Christian Wholeness 110: some conclusions on Matthew 22:36-40

Today we conclude our series on being whole in Christ.  The video hyperlinked below summarizes a few implicit themes that have run between the lines in the previous articles, so I won’t repeat those here.  Instead, let’s address an explicit misconception that western culture often reads into Matthew 22:36-40 regarding the relationship between Jesus’ two commands:  their separation from each other.

Greco-Roman thought is still strong in the West, specifically an Aristotelian inductive view of reality in pieces: body & spirit, individuals & relationships, Man’s actions & God’s purpose, etc.  The East sees reality more deductively from the whole.  But both views have validity.  In my opinion, that’s one reason God revealed His Word in the Hebrew culture for the Old Testament and in the Greco-Roman for the New Testament.  Even the former’s language was more holistic, while the latter’s was more delineated.  Thus, the two commands in Matthew 22:36-40 are intertwined though stated separately.

Yet, Westerners often speak of relationship with God as a private reality or for specific ‘religious’ events, while all other relationships at home, work, or with friends is our time for us.  We tend to see them as separate realities.  That’s not at all how Jesus’ disciples would’ve heard Matthew 22:36-40.

What Jesus describes as the greatest command is a quote from Deuteronomy 6:5, and the immediate context of the chapter and entire book is discipling future generations for a community of love for God as a public lifestyle.  In fact, God’s original command describes a love flowing from one’s heart (verse 6) by their ongoing teaching and actions (v7), based on His Word always before them (v8), and lived in the community and beyond (v9). It can’t be read as a private love without ignoring its clear context.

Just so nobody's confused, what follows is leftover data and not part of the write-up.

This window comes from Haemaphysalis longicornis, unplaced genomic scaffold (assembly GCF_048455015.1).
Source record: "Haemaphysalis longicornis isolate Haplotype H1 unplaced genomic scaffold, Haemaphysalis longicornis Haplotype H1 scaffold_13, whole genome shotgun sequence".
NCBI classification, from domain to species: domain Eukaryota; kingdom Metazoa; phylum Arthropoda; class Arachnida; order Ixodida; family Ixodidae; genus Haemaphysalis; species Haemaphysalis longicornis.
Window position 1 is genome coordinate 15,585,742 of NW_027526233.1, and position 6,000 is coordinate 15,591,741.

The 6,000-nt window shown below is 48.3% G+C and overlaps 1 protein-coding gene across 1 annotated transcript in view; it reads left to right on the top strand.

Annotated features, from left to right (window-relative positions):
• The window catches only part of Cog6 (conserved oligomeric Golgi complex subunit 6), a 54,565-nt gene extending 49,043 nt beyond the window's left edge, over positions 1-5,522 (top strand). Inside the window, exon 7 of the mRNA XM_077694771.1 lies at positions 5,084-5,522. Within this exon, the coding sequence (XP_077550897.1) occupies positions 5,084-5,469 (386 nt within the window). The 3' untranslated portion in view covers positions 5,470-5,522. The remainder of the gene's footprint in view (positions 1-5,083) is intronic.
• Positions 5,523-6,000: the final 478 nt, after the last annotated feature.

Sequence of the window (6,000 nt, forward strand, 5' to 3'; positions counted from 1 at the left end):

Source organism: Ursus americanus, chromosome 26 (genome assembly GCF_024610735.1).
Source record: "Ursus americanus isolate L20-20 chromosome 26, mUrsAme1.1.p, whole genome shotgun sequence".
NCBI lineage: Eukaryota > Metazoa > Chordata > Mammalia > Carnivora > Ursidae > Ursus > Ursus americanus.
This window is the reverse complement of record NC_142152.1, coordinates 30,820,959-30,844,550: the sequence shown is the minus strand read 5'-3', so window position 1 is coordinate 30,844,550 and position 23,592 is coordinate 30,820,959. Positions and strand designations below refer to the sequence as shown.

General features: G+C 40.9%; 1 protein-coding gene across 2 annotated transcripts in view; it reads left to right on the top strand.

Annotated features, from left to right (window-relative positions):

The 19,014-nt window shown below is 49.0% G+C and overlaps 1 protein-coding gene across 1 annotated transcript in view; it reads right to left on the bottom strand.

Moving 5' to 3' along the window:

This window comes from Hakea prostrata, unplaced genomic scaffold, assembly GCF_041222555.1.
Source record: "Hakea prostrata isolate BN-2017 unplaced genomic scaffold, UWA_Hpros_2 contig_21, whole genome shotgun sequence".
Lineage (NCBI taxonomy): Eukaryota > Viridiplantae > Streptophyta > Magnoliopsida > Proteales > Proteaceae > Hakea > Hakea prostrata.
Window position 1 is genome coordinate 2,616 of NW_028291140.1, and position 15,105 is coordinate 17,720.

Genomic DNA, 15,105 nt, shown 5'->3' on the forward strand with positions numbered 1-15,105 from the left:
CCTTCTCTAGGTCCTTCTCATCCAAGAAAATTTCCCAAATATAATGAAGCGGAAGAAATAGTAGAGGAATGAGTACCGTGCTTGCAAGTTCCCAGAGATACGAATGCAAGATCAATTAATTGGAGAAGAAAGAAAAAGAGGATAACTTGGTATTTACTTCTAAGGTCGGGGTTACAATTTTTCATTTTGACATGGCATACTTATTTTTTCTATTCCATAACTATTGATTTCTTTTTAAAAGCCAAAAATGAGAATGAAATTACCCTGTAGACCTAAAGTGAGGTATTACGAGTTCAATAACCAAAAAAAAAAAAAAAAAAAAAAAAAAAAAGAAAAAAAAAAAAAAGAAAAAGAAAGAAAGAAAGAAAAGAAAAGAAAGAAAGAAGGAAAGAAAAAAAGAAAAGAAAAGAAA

Similarly, Jesus’ statement of the second greatest command is a quote from Leviticus 19:18. There the context of the verse and entire book is not merely societal laws but reflections of worship. Note how often God explicitly refers to His holiness as Lord over Israel. (vs 2, 3, 4, 8, 10, 12, 14, 16, 18, 25, 28, 31, 32, 36, 37) Christians’ love for others is to be a supernatural flow from our love for God.

And note another false dichotomy we tend to project onto the same second command: “true love is never confrontational.” For space I usually only reference texts, but this time I want to print the verse and its context fully. “Do not hate your brother in your heart, but (when he sins against you) reason frankly with your neighbor, lest you incur sin because of him.  You shall not take vengeance or bear a grudge against the sons of your own people, but you shall love your neighbor as yourself: I am the Lord.” (Leviticus 19:17-18) Yes, a common objection to moral confrontation is Jesus’ own words in Matthew 7:1-4, “Do not judge, lest you be judged. . .” But this, too, is often quoted out of context. In verse 5, He calls us to first turn from any hypocrisy in our lives and then to help them repent, too. In 1 Corinthians 5:11-13, the Apostle Paul calls for the same work of tough love among believers.

Before watching this week’s video, discuss the following false divisions of love.

  • David was praised and rebuked regarding love. (1 Samuel 13:14, 2 Samuel 12)
  • In Matthew 23, Jesus confronted the Pharisees on their false dichotomies of love.

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